President’s Fourth of July Extravaganza Will Divert Funds from Park Service

President’s Fourth of July Extravaganza Will Divert Funds from Park Service

The National Park Service is redirecting approximately $2.5 million in fees geared towards improving parks across the nation to cover expenses associated with the president’s Independence Day event, reports The Washington Post. The event will feature tanks, flyovers, and a pyrotechnic show. The president has come under fire from critics for the expensive nature of the event as well as the distribution of VIP tickets to key Republican donors and political appointees. A 2018 PRRI survey examines American attitudes on the president’s speech and behavior. It found that almost seven in ten (69%) Americans say that they would like President Trump’s speech and behavior to be more consistent with his predecessors, while 29% disagree. There is some bipartisan agreement on this question. More than eight in ten (84%) Democrats, two-thirds (67%) of independents, and even a majority (57%) of Republicans report that they wish President Trump’s conduct was more consistent with that of previous presidents.

Trump Contradicts Administration’s Stance on Pursuing Citizenship Question

After it was reported hours earlier that the Trump administration had conceded pursuit of a citizenship question on the 2020 census, the president called those initial reports fake. Commerce Secretary Wilbur Ross had announced that the Census Bureau was in the process of printing the official questionnaire without the controversial question. In a tweet on Wednesday, however, Trump wrote: “The News Reports about the Department of Commerce dropping its quest to put the Citizenship Question on the Census is incorrect or, to state it differently, FAKE!” The recent discussion on adding a citizenship question to the census has raised concern among census experts and critics, who say that the query would lead to an inaccurate count of the U.S. population. According to a PRRI survey, one-third (33%) say the government will use the citizenship question to check on an individual’s immigration status, while 26% say the question will only be used for counting the population, and a plurality (41%) say they don’t know how it will be used or refused to answer the question.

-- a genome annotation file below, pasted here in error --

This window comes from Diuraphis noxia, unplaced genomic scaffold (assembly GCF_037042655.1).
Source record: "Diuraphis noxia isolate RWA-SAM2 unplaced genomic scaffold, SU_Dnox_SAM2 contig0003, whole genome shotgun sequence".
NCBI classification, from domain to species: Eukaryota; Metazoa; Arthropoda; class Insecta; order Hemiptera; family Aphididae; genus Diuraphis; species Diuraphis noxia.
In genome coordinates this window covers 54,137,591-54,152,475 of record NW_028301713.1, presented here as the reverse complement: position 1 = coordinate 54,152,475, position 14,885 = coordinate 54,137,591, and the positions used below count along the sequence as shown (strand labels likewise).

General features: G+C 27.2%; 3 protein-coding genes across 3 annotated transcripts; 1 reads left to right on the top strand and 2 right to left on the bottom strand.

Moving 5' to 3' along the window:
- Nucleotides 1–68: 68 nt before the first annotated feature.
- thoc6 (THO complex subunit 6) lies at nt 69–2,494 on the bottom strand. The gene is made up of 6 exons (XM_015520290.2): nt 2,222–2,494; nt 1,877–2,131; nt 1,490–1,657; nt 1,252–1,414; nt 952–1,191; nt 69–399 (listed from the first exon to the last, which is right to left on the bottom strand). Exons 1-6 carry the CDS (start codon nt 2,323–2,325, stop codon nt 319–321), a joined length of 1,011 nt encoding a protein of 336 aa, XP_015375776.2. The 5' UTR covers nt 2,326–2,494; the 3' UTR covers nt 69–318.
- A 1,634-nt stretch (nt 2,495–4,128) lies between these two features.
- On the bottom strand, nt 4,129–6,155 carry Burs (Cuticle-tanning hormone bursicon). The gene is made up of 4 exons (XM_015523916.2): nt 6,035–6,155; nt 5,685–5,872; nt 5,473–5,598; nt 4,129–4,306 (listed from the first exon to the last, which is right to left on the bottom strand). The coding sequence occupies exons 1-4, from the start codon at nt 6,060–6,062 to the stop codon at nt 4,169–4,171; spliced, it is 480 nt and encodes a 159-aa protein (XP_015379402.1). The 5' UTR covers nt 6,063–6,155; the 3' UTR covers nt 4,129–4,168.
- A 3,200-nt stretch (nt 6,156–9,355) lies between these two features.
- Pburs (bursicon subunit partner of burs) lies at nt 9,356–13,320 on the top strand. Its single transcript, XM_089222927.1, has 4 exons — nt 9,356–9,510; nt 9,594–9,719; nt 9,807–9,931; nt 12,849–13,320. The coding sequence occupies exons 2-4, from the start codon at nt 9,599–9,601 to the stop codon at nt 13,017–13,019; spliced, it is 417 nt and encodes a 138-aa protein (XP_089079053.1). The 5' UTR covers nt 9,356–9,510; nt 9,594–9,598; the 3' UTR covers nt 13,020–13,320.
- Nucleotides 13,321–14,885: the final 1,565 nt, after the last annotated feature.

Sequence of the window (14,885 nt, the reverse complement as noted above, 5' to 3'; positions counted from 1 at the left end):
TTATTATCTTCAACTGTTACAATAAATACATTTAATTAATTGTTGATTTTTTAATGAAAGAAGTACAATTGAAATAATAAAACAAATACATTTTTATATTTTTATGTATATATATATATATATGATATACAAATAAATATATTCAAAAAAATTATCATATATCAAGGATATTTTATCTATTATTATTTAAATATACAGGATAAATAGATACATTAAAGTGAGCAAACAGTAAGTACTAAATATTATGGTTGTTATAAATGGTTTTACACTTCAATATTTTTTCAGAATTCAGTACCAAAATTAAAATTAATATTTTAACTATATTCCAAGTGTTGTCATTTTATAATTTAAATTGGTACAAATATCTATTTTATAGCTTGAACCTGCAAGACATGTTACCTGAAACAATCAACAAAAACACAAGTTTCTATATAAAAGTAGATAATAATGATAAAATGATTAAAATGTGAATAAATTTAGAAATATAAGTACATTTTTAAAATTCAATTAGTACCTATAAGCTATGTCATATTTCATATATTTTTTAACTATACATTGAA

Judge Blocks Attorney General’s Attempt to Deny Asylum Seekers Bail

On Tuesday, a federal judge in Seattle stopped an order by Attorney General William Barr that would have kept asylum seekers detained indefinitely while they wait for their cases to be ruled on. Judge Marsha J. Pechman ruled that the order was unconstitutional. “The court finds that plaintiffs have established a constitutionally protected interest in their liberty, a right to due process, which includes a hearing before a neutral decision maker to assess the necessity of their detention and a likelihood of success on the merits of that issue,” she said. Historically, migrants that were determined to have “credible fear” of persecution in their home nations have had the option of requesting bond hearings so they could be released on bail, instead of waiting in detention facilities for their cases to be heard. PRRI’s 2018 American Values Survey finds that six in ten (60%) oppose passing a law to prevent refugees from entering the U.S., while nearly four in ten (37%) are in favor of such a law. Differences on this question are magnified across partisan lines. Three-quarters (75%) of Democrats and nearly two-thirds (65%) of independents oppose passing a law that would prevent refugees from entering the country. Only about one-third (36%) of Republicans hold this view.